A B-sides collection after a mere two albums is a bit of a puzzler, especially for a band as commercially unsuccessful as The Jesus and Mary Chain. Yet, there they were back in 1988, putting out Barbed Wire Kisses at a time when the 7” single was very much a commercially viable way of promoting albums. It did make sense on a certain level though, considering the change in sound between the searing, relentlessly noisy debut record Psychocandy (1985) and 1987’s exceedingly gentle follow-up, Darklands. The release of BWK is ostensibly supposed to revive the group’s drugged-out, feedback-fueled leather-clad cool that regularly got them into trouble on tour.
BWK bursts out of the gates with a blast of sludgy feedback courtesy of ‘Kill Surf City’, a tongue-in-cheek take on their biggest influences, the Beach Boys. True to form, it sticks with a simple, vintage surf riff and piles bone-crunching layers of guitar noise on top, but as a lead-off track, it’s a bit average. The same could be said of ‘Who do you love’ and later on, the disappointing early B-side, ‘Just out of Reach’. The latter is a weak rewrite of Psychocandy’s ode to American biker films, ‘The Living End’.
‘Swing’ is indicative of the difficulties the group had while making the transition to straightforward rock on 1989’s Automatic while continuing to indulge in their more adventurous early instincts. As such, It ends up not working on either level, with the attempt at a solo mid-song breaking down into a bridge.
When they can pull it off, though, the results are marvelous. ‘Sidewalking’ is the epitome of the B-side that deserved better, bristling with the glam attitude of a T-Rex track and the slow, noisy groove of New York no-wave post-punks Swans. An echo-filled acoustic take on the Psychocandy classic ‘Taste of Cindy’ comes off brilliantly, and is just as essential as the original version. Harmonies borrowed from The Everly Brothers make ‘Happy Place’ one of the first tracks that really feel like an outtake from 1985, rather than a hastily overdubbed demo. ‘Psycho Candy’, another catchy, reverb-drenched acoustic cut is reminiscent of that period as well, rather than portentous of the folk-rock sound they would eventually incorporate into 1994’s Stoned and Dethroned.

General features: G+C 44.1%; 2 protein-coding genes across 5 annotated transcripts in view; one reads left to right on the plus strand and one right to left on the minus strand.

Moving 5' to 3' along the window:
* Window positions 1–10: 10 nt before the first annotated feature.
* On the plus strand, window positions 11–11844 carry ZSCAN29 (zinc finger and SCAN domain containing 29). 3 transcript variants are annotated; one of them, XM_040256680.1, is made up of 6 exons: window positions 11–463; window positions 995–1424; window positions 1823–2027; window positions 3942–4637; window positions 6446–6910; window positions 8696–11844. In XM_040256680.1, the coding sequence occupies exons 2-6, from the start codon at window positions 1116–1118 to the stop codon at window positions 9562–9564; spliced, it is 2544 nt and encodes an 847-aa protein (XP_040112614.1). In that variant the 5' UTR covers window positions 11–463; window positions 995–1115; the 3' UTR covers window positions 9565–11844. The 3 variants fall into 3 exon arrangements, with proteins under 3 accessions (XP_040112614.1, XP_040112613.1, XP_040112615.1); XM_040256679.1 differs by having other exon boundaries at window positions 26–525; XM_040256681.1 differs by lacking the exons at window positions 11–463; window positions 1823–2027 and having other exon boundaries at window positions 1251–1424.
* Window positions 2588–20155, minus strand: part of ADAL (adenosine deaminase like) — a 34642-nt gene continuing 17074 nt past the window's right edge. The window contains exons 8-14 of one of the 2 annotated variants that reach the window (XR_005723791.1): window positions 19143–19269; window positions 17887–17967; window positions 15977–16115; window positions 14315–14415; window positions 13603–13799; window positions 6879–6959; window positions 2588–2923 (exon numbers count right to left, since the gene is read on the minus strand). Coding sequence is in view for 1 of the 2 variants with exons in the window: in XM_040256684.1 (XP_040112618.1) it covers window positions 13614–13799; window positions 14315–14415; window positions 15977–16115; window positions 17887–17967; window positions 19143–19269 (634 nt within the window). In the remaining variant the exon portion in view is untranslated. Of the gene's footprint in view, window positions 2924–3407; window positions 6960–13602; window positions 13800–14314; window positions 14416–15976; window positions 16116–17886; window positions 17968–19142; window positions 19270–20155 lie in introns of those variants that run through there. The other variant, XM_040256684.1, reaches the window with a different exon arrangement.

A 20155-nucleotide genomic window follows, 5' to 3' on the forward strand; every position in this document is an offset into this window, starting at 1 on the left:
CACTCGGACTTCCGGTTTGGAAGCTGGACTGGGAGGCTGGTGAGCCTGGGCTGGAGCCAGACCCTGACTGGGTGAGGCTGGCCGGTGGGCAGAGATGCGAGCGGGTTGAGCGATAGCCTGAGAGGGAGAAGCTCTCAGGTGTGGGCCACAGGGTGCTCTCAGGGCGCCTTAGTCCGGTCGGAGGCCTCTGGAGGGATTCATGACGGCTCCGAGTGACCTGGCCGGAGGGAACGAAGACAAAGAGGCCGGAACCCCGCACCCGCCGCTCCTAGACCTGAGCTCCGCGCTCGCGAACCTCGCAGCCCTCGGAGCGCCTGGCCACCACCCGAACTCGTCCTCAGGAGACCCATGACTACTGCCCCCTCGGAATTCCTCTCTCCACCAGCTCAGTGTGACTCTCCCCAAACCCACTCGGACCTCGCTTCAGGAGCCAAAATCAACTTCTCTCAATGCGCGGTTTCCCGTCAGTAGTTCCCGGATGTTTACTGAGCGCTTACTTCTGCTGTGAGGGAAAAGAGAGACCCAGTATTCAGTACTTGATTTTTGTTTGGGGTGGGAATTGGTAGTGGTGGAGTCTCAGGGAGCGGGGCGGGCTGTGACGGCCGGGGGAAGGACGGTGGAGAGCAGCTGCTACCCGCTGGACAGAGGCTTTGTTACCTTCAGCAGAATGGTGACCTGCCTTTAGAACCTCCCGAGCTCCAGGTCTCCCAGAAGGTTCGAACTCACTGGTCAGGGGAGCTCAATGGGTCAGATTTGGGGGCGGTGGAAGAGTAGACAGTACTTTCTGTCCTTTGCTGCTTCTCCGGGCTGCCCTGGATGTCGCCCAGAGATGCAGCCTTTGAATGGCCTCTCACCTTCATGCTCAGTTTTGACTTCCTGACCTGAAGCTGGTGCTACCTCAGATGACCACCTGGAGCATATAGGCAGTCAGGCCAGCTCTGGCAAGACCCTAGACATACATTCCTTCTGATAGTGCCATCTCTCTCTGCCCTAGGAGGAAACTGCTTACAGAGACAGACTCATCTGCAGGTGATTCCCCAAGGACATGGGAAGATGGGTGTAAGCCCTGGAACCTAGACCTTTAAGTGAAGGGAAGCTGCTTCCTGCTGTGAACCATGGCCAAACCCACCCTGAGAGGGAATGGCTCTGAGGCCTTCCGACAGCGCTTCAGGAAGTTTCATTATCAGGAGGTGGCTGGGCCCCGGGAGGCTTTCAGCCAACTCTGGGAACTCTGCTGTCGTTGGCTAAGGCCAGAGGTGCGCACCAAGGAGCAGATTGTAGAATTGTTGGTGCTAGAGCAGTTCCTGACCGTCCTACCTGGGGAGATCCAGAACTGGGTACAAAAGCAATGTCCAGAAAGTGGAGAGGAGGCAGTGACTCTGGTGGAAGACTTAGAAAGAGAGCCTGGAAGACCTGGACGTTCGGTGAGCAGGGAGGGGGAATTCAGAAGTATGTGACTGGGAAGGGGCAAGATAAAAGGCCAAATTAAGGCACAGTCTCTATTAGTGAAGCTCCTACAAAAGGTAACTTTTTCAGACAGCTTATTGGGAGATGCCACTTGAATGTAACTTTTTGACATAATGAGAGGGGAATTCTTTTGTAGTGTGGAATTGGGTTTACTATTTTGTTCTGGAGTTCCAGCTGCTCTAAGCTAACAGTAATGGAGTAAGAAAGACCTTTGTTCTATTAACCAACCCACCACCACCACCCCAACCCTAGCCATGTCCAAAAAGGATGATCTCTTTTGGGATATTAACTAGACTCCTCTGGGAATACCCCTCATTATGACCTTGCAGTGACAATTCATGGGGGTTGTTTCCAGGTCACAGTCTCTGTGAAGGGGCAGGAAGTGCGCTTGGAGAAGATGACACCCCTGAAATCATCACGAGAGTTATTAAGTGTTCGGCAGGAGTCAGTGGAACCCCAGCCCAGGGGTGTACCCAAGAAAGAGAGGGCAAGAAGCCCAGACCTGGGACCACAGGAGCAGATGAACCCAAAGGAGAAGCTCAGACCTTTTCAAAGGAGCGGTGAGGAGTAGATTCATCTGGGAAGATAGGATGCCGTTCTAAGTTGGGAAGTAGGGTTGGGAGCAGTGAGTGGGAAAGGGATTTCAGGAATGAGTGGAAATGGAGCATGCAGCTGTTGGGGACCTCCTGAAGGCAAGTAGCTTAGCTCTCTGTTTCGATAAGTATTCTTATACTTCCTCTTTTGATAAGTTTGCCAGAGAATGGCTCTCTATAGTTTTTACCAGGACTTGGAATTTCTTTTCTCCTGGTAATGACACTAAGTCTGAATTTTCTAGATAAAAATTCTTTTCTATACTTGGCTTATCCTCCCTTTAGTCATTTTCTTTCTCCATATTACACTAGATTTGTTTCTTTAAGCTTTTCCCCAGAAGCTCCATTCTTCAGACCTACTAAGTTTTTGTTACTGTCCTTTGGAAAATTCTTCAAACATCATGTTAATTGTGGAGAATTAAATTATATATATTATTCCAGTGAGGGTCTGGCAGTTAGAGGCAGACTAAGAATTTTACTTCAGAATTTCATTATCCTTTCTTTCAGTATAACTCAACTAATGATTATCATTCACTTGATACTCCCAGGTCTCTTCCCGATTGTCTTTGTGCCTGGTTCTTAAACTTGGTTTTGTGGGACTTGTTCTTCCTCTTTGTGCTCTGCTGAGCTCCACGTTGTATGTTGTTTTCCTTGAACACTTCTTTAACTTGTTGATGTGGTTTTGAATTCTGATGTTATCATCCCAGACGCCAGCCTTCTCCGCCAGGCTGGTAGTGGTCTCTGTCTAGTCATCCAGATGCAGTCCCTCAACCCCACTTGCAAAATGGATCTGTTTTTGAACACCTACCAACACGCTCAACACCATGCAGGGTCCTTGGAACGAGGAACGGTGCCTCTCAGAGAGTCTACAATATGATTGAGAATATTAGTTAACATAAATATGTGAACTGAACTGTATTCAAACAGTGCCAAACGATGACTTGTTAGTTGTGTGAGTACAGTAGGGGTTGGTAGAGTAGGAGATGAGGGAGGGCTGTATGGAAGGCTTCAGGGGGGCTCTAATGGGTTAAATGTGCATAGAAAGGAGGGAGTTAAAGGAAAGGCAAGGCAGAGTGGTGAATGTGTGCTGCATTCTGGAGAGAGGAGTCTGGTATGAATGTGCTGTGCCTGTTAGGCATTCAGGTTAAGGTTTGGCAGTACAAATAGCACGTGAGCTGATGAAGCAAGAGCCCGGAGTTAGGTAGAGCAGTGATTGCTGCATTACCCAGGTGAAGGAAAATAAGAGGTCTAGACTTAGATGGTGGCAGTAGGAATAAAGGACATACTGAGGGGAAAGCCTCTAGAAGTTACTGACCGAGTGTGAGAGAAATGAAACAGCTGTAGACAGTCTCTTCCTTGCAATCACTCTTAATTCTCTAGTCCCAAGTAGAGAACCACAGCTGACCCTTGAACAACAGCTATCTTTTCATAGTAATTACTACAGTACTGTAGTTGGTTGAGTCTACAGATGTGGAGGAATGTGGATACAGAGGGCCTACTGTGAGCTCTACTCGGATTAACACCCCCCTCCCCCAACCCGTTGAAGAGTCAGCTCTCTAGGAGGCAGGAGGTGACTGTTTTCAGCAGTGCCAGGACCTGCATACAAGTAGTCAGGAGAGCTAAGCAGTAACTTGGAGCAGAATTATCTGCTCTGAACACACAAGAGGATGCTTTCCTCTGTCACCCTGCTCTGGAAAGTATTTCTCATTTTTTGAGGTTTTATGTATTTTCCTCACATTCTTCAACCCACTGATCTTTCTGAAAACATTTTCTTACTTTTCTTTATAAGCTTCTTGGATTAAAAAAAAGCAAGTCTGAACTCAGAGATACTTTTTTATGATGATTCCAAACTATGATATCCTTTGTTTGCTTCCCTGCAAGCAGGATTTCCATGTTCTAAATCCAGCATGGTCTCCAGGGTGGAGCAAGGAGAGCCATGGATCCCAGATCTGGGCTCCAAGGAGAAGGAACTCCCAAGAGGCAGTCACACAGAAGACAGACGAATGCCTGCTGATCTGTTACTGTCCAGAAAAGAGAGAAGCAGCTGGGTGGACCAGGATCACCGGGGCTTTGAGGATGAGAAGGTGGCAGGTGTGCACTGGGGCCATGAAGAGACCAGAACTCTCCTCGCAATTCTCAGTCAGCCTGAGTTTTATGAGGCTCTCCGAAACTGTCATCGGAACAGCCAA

There’s a fair amount of filler across the 20 tracks presented here. But with a band as murky as the JAMC, you’d expect the occasional gem here and there. An expected, there’s a highly entertaining cover of the Beach Boys’ ‘Surfin’ USA’ as well as a lively demo take of ‘On the Wall’ from Darklands.
Unfortunately, it’s counterbalanced by tracks like ‘Rider’, ‘Here it Comes Again’ and ‘Hit’, which at best prove that the group had average days just like everyone else, and at worst, show them trying a bit too hard at an embarrassing ‘dangerous’ sound culled from Suicide and Swans, which in and of itself reveal the group’s dependence on pop hooks and rockabilly licks to stay relevant.
It would be unfair to give it a poor rating overall however, as winners like the impossibly out-of-print single ‘Upside Down’ and the B-side ‘Everything’s alright when you’re down’ restore the wiry riffs and noisy effervescence of the glory days of Psychocandy. The inclusion of a random live cut is also a pleasant surprise; the fun is doubled upon discovering that it’s a moody cover of Can’s ‘Mushroom’.
Barbed Wire Kisses is the closest the group came to recreating the inventiveness, black humor and sheer fun of Psychocandy. If the campy lyrics and banshee feedback of ‘Cracked’ don’t convince you of this, well, you could always skip to the innocuously titled closing track, ‘Bo Diddley is Jesus’.